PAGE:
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FCC Rejects Qwest Forbearance Request
Who are you and what have you done with the FCC?
by Karl Bode 09:34AM Monday Jul 28 2008
Most line sharing regulation was gutted by the FCC's deregulation of the DSL industry back in 2005, but some agreements remain grandfathered. Qwest has been arguing the last few years that the markets they serve are just so competitive, they should no longer be mandated to share network access with competitors at protected, affordable rates. In a rare act of non-solidarity with a baby bell, the FCC has rejected Qwest's request (pdf) for forbearance from such rules, with FCC chief Kevin Martin issuing the following statement:
quote:
Although significant competition exists in Qwest’s markets, particularly in Phoenix, the Commission determined based on the specific market facts provided to us that Qwest’s petitions did not provide sufficient evidence to conclude that regulatory relief like that afforded the company in Omaha was warranted. As competition in these markets continues to develop, I am happy to reevaluate these markets based on updated market facts.
When even Kevin Martin (who traditionally employs rose colored broadband glasses) hints that a baby bell isn't seeing competition, you know those markets aren't competitive. Competitors, who are obviously cheering the FCC on this one, argued that granting the request would result in customers seeing $1.14 billion in higher charges, annually. Despite claims of competition, Qwest recently raised the price of 44 different services from between seven and twenty-eight percent -- and apparently should have spent more of that profit on lobbying.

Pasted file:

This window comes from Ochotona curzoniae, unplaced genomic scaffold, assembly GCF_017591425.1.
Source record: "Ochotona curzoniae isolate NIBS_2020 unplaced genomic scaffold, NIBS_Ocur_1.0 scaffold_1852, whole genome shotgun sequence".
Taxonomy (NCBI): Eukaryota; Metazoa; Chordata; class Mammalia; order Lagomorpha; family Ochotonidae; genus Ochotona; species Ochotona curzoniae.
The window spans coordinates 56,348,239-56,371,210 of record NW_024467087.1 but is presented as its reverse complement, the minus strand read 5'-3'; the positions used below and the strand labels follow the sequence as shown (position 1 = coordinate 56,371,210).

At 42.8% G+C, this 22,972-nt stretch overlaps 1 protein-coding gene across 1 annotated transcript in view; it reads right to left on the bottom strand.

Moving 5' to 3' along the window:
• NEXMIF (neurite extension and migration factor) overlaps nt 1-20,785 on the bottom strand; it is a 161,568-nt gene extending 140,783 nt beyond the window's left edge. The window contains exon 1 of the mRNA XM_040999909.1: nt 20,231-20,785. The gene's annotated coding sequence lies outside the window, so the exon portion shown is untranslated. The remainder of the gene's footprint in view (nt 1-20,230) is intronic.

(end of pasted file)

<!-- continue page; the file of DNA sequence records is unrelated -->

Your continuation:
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pnh102
Reptiles Are Cuddly And Pretty
Premium
join:2002-05-02
Mount Airy, MD

1 recommendation

Take The Hint

Hopefully Qwest's competitors who rent access from Qwest will take the hint and do more to build out their own networks before the FCC changes its mind.
--
This isn't fair! I was only supposed to hate just ONE presidential candidate!

battleop

join:2005-09-28
00000

Re: Take The Hint

It's economically impossible. Besides Quest would find some way to fight that as well. Maybe by making it impossible to use their telephone poles. Think about how much hell will people raise when there are more telephone poles, more wires on the poles, and more boxes on the side of the road.

pnh102
Reptiles Are Cuddly And Pretty
Premium
join:2002-05-02
Mount Airy, MD

Re: Take The Hint

said by battleop:

It's economically impossible. Besides Quest would find some way to fight that as well. Maybe by making it impossible to use their telephone poles. Think about how much hell will people raise when there are more telephone poles, more wires on the poles, and more boxes on the side of the road.
Such is life in business. If CLECs want to be successful, they will find a way to work around this problem. If they don't then they will share the fate of other CLECs who no longer have access to lines provided by the incumbent carrier.
--
This isn't fair! I was only supposed to hate just ONE presidential candidate!

SRFireside

join:2001-01-19
Houston, TX

Re: Take The Hint

The thing is the incumbent carriers had a complete government endorsed monopoly to build out their infrastructure. I'm sorry, but there is no way you can argue the CLECs don't deserve the line sharing unless the government gives them the same considerations when building out their networks.